DIY

DIY Salvaged Wood Lighting Project

04.12.13
Project Image

Is it just me or do any of you folks have those projects that haunt you… plague ridden with problems from the start? This was one of those projects for me, but luckily it was only because we were in the middle of a move and I didn't have the proper tools I truly needed to complete this project with ease. 

I can't stress how much the 'right' tools are the make and break of a project, the true determining factor of a project's ultimate success or utter failure, outside of the more obvious potential design flaws that are a definite possibility with some of my hair brained ideas. What can I say, I'm a dreamer, and some of my creative endeavors speak volumes to that fact. This was not one of those failed whimsical projects, but it could easily have gone more smoothly and so we shall just look at this as the crash test dummy to your quick and fast DIY project and count ourselves lucky that someone had to take the bullet on that one and that it wasn't you! Yahoo!

When Wayfair and Hometalk challenged me to create something using this bad boy, I actually jumped at the chance because a) it speaks to my inner Macgyver persona and b) I kind of needed a light fixture in my family room. Would you believe I didn't notice that there wasn't one when we moved in? Yep, I'm that gal.. the oblivious one sitting in the dark… in her own family room, eek!

The challenge also included the caveat that whichever item was chosen needed to be made over using one of three themes: black and white, rope, or geometric. I actually chose two of the three themes being geometric and black and white, and obviously took some liberty with the 'white' portion of that combo…

Anyhoo, would you like to know how to make one for yourself? Yes? Ok then read on my friends.. read on…

Materials:

  • 1 – 4×6 (Lumber) at 20″ or so… (this can be to your desired height)
  • Saw (or you can have your lumber supply cut this to size for you)
  • Deran Lamp Shade
  • Lamp Kit
  • Drill
  • 11/16″ Spade Bit
  • Sanding Supplies and Sander
  • Duct Tape (in color of your choice)
  • Paint

Cut your lamp base (lumber) to size and create an X shape, from corner to corner, to designate the center of the post. Using your spade bit, drill a hole into the center of the top of your post. 

Drill a second hole about 4 or 5″ from the top on what will be the back of your lamp base.This will be the exit point for your cord.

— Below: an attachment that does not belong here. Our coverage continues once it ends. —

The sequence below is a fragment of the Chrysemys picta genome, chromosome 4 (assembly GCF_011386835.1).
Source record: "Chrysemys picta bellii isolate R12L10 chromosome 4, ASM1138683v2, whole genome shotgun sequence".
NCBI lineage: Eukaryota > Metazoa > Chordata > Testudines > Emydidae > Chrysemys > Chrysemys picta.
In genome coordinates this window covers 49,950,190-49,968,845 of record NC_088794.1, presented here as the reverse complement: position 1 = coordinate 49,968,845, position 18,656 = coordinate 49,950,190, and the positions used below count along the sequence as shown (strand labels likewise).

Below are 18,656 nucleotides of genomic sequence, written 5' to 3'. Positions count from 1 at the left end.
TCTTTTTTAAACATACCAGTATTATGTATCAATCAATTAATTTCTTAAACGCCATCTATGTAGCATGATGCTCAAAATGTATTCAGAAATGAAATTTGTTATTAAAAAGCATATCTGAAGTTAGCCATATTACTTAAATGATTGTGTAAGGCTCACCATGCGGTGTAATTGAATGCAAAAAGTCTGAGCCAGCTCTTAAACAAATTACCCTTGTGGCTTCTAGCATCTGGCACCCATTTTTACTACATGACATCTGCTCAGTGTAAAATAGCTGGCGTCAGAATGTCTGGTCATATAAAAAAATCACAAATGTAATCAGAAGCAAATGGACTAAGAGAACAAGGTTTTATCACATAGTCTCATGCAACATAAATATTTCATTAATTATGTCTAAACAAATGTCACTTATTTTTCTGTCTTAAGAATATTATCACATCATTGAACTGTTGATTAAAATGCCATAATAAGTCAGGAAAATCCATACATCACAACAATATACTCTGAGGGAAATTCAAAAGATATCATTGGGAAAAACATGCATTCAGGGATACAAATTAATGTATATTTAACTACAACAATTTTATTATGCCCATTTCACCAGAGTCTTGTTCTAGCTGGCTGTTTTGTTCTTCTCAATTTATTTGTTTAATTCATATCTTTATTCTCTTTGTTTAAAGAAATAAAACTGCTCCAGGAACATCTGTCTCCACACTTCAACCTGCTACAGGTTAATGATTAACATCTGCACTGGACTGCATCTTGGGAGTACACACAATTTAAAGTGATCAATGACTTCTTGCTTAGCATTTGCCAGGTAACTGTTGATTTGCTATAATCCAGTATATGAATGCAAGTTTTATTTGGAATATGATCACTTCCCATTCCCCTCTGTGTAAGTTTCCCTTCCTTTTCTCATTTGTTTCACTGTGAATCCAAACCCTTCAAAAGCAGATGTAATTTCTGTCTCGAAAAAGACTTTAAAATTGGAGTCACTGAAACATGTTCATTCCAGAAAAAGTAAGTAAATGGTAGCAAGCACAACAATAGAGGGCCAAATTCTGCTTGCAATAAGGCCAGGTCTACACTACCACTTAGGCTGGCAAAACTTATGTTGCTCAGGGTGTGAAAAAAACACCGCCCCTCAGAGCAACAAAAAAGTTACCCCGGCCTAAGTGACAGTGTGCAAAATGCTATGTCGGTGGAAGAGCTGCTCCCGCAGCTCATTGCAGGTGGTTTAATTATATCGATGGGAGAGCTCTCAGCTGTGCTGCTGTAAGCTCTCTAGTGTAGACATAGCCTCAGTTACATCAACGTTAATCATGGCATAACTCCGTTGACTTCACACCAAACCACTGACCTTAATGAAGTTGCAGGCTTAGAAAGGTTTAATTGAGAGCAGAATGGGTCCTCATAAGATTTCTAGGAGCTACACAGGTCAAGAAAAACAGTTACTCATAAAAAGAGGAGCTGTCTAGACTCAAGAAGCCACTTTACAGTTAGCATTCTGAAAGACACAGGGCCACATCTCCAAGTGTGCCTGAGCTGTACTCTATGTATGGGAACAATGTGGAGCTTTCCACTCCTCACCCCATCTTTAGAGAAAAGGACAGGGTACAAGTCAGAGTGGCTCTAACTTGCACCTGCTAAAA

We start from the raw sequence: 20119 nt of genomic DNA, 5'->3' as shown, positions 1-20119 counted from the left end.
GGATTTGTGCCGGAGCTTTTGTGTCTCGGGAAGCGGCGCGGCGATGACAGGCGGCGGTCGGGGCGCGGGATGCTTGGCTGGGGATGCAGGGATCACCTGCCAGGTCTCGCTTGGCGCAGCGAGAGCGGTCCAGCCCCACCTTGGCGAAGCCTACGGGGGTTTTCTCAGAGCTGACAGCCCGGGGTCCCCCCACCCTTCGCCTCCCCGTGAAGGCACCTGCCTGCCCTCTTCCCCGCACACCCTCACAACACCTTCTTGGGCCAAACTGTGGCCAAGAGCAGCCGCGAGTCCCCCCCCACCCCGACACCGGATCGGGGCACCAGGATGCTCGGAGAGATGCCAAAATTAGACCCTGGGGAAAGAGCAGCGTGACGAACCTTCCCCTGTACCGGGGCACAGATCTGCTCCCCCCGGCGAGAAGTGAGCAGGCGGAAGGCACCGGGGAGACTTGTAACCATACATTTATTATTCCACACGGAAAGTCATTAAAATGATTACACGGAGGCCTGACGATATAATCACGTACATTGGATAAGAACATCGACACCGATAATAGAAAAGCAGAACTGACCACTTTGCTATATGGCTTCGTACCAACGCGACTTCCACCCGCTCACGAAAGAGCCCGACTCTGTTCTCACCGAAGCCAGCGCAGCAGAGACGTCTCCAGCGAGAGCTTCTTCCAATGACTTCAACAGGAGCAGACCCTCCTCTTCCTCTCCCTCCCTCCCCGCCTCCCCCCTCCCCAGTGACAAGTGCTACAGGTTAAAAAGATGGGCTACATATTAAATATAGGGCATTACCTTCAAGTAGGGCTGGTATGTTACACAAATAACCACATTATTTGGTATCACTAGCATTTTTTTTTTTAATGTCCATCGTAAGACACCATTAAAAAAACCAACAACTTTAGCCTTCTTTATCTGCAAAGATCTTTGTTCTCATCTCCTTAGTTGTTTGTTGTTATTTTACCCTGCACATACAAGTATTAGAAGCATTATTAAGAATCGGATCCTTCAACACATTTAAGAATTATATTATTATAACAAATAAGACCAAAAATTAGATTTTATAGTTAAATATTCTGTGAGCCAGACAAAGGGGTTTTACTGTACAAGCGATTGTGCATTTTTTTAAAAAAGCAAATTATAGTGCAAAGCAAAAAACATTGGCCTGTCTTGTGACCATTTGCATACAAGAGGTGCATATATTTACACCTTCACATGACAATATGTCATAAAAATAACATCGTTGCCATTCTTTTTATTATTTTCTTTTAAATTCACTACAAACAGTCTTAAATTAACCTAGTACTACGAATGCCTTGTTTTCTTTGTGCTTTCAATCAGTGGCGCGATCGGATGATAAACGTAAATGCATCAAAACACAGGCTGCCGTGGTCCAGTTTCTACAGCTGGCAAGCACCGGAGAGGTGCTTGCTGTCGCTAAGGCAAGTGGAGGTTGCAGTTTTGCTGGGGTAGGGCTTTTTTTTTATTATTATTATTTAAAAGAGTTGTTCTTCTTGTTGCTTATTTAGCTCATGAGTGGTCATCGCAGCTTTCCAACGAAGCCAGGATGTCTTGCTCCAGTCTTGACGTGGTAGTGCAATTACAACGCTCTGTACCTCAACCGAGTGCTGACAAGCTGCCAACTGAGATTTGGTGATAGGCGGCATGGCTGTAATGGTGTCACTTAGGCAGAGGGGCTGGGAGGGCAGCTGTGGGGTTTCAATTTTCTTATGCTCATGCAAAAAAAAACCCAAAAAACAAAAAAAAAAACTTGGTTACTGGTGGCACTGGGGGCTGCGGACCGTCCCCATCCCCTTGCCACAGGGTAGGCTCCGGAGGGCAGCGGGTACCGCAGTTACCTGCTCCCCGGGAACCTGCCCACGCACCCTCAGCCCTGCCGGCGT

Sand your base well and begin taping the cord from your lighting kit. You will want to work in small sections so the tape is manageable and I think it's easiest to work vertically with this so you aren't wrapping the tape for days on end. 

Once your length of cord is wrapped up in a pretty little package, so to speak, it's time to paint your base and wire your lamp! 

To paint with a nice looking wash that isn't too contrived seeming, first paint with a layer of water in the designated area then use a bit of watered down paint and layer until you achieve your desired result. You can see below that I didn't drown my lamp base, I simply gave it a minimal coating of water. I wanted a bit of gradation so as I layered I also varied the height of the paint.

When your paint has dried completely you can wire your lamp! This part was tricky and I used teasers to help me collect my wires and pull them out through the top. Once you pull them through, follow the directions on your lamp kit and they should go a bit like you see in the images below. 

  • 1. Pull through your base
  • 2. Thread through bottom portion that is supposed to screw into your existing lamp base (which in this case doesn't exist).
  • 3. Tie the wires into a fancy schmancy knot according to the kit
  • 4. Wrap designated wires around the appropriate screw (silver or gold) and secure.
  • 5. Fasten the part with the switch over the top of the wires, then lock down the gold cover on top. 

All that's left at this point is to add the bulb, test that baby out and add your lamp shade. Unless of course you want to alter your lamp shade, in which case I highly recommend you use fabric and cover rather than paint, but of course I didn't do that… womp, womp, womp. 

It turned out rather nicely, after 207 coats of paint for the shade, don't you think? 

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